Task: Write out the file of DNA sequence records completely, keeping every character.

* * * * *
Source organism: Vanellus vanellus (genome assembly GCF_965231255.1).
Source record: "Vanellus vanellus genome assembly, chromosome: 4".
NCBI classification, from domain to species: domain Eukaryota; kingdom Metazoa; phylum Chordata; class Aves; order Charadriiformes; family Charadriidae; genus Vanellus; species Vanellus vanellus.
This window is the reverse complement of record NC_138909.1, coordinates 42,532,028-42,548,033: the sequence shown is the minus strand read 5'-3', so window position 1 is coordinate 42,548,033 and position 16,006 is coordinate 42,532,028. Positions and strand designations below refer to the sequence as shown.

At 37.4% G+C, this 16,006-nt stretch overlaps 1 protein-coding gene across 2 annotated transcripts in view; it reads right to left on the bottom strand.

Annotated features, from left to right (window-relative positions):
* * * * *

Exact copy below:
Source organism: Vanellus vanellus (genome assembly GCF_965231255.1).
Source record: "Vanellus vanellus genome assembly, chromosome: 4".
NCBI classification, from domain to species: domain Eukaryota; kingdom Metazoa; phylum Chordata; class Aves; order Charadriiformes; family Charadriidae; genus Vanellus; species Vanellus vanellus.
This window is the reverse complement of record NC_138909.1, coordinates 42,532,028-42,548,033: the sequence shown is the minus strand read 5'-3', so window position 1 is coordinate 42,548,033 and position 16,006 is coordinate 42,532,028. Positions and strand designations below refer to the sequence as shown.

At 37.4% G+C, this 16,006-nt stretch overlaps 1 protein-coding gene across 2 annotated transcripts in view; it reads right to left on the bottom strand.

Annotated features, from left to right (window-relative positions):